Why Trump's new Mexico tariffs won't work
They will probably do far more harm than good
President Trump has unveiled another anti-immigration policy that seems likely to be just as ineffective as all his previous anti-immigration policies. Trump announced on Twitter Thursday night that he will impose new 5 percent tariffs on all goods imported from Mexico — and then keep raising those tariffs until that country somehow squelches the flow of undocumented immigrants to the United States.
It's another dramatic act by a president who loves drama — and it will produce plenty of criticism from people who already hate the president's trade and immigration policies. But perhaps the most important point is that this move probably won't work. Here are three reasons new tariffs are unlikely to stop — or even slow — northward migration, or accomplish much except to raise the level of misery in both Mexico and the United States.
1. Tariffs will increase the pain abroad. Trump's new policy seems likely to exacerbate the problems that are producing migration in the first place. There are many reasons people around the world flee their countries and head to the United States, but economics is a big one: It's easier to make money here than in their home countries.
Under those circumstances, Trump's tariffs make zero sense. The president's idea is that the policy will work by creating pain in the Mexican economy, forcing that country's officials to act more aggressively to end migration into the U.S. That pain will take the form of reduced profits and — it seems likely — smaller workforces at Mexican companies.
What will Mexican workers do when they lose their jobs? Probably the same thing as their compatriots from across Latin America: head north. Trump's new plan might actually increase the number of migrants seeking work in the United States.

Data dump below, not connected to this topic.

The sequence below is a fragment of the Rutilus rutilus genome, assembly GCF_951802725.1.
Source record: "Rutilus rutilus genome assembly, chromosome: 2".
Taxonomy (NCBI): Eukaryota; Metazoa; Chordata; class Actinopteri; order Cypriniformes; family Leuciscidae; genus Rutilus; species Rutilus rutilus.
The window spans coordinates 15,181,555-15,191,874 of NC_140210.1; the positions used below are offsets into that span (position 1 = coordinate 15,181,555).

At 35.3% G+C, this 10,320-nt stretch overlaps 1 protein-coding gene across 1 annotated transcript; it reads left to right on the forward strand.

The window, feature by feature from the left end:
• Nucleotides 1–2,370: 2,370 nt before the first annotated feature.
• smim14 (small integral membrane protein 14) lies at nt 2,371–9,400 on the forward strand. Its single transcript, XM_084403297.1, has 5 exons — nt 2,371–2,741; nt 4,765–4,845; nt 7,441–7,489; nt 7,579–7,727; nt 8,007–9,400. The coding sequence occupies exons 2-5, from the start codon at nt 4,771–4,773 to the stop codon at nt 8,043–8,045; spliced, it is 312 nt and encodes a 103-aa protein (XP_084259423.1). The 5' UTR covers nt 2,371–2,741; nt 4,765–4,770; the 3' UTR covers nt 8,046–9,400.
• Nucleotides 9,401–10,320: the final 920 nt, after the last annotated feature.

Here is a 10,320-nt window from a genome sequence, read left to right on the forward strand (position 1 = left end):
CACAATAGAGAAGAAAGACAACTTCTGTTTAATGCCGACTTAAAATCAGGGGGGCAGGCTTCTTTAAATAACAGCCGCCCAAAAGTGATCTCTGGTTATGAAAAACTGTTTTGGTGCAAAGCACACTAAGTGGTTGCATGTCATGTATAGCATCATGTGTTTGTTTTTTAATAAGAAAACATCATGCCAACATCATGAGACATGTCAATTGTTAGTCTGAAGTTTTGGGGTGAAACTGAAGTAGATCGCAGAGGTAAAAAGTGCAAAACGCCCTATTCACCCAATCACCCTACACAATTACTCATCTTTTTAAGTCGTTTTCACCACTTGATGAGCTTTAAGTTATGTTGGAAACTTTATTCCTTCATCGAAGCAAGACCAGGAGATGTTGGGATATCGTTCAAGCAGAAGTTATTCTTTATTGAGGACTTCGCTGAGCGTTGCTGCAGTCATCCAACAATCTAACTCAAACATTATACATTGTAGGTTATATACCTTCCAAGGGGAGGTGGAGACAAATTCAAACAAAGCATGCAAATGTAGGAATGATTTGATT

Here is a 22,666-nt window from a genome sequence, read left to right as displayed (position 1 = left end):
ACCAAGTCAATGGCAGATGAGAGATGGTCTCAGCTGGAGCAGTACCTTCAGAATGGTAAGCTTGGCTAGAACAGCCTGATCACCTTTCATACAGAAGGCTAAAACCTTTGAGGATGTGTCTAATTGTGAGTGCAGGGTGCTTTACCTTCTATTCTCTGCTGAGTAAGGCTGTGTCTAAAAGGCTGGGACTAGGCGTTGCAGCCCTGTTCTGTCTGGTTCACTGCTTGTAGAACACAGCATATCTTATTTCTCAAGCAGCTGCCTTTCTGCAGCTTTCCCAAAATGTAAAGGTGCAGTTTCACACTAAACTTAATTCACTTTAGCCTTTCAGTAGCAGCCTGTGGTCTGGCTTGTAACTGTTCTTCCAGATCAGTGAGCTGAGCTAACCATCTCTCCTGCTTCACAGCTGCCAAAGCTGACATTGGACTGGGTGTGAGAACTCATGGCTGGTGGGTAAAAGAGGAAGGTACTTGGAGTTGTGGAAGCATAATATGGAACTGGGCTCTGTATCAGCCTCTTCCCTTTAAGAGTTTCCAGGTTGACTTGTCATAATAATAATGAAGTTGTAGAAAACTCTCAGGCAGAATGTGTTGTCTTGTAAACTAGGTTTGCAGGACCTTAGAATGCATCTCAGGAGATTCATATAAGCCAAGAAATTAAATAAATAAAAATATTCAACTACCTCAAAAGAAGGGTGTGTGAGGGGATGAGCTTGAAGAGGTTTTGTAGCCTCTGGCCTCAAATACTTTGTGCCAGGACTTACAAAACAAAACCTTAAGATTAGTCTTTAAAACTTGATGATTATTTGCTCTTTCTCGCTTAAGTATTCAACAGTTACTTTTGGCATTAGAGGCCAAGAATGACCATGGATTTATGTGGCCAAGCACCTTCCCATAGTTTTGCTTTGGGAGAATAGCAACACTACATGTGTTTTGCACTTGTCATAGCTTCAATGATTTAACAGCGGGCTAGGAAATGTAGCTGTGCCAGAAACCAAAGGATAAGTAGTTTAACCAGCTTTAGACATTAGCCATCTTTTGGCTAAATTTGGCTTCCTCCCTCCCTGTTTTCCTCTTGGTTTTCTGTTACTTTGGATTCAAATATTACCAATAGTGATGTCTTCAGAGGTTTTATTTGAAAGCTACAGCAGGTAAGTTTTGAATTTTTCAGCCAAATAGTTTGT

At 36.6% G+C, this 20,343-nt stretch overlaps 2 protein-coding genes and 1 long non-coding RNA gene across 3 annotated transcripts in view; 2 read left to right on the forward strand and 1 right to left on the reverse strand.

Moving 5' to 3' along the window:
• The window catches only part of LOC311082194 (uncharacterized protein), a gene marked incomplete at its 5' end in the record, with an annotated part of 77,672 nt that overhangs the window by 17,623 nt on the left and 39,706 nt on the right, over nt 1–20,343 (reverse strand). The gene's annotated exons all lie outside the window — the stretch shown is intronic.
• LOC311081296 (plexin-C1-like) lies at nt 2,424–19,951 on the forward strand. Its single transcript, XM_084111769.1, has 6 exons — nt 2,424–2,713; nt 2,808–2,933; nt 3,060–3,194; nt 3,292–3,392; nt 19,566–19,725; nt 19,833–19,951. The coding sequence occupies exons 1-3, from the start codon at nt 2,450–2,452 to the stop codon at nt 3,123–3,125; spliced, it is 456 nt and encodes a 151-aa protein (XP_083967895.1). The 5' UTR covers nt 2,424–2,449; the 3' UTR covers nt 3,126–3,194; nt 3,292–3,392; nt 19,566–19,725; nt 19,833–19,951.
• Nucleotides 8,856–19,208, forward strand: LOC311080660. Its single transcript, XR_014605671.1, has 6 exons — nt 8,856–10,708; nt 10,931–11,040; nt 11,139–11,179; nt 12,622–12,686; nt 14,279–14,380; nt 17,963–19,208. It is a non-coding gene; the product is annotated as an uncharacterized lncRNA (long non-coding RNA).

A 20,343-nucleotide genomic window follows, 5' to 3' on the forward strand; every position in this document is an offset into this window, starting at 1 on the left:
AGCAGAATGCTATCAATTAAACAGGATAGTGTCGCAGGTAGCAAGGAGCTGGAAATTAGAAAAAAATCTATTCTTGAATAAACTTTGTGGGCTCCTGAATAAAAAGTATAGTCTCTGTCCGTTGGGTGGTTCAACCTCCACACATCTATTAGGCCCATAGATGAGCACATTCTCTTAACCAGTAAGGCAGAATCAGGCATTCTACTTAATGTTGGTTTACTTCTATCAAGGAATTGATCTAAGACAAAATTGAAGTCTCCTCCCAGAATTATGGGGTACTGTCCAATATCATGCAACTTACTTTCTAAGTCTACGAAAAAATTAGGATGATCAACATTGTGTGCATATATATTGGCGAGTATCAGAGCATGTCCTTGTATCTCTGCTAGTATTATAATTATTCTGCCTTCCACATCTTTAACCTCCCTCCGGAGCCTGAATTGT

2. Tariffs will increase the pain at home. Economists never tire of pointing out — and the president just as steadfastly seems determined to misunderstand — that tariffs on imports to the United States aren't really paid by those companies or their home countries. Those higher costs are passed on to the American consumers who buy those products. The pain may be unavoidable: Mexico is, after all, one of America's largest trading partners.
This means Americans are about to pay more for their groceries in order to help the president achieve his goal of keeping immigrants out of the country.
It's also likely that Mexico could retaliate with tariffs of its own. The ensuing escalation could produce even more economic pain in the United States. American farmers have already been badly hurt by the first year of the president's trade wars; the president has tried to soften the blow with subsidies to make up for lost business.
So even if the tariffs somehow do manage to reduce immigration, it probably won't be worth the cost to the economy. One good sign: The president's Republican allies in Congress are signalling that they're losing their patience with this approach.
3. Complex problems don't have simple solutions. It's clear that Trump is looking for a silver bullet to end the challenges of migration, but the issue is far too complex to be solved so easily or one-dimensionally. Violence, poverty, and persecution are all factors — and climate change will increasingly be a cause, as well.
To create an effective policy that would reduce migration to the United States, Trump would have to fundamentally change his entire approach to leadership. He would have to care about the hard work of addressing root causes instead of looking for easy one-off solutions that produce more headlines than results. He would have to consider policies that include both carrots and sticks. He would have to be creative.
Trump's apparent approach, instead, is simply to inflict pain and hope it somehow makes the problem go away.
Where immigration is concerned, that approach has been a failure on the president's own terms. The Muslim travel ban was implemented in haphazard fashion. Family separation remains a moral disaster. The border wall is an offense against the Constitution. Still, immigrants keep coming.
There is no reason to believe the president's new policy will be more effective than his previous efforts. But it will cause pain. Trump may not be very good at solving problems, but he's excellent at increasing the amount of unhappiness in the world. That is all his new tariff threat is likely to accomplish.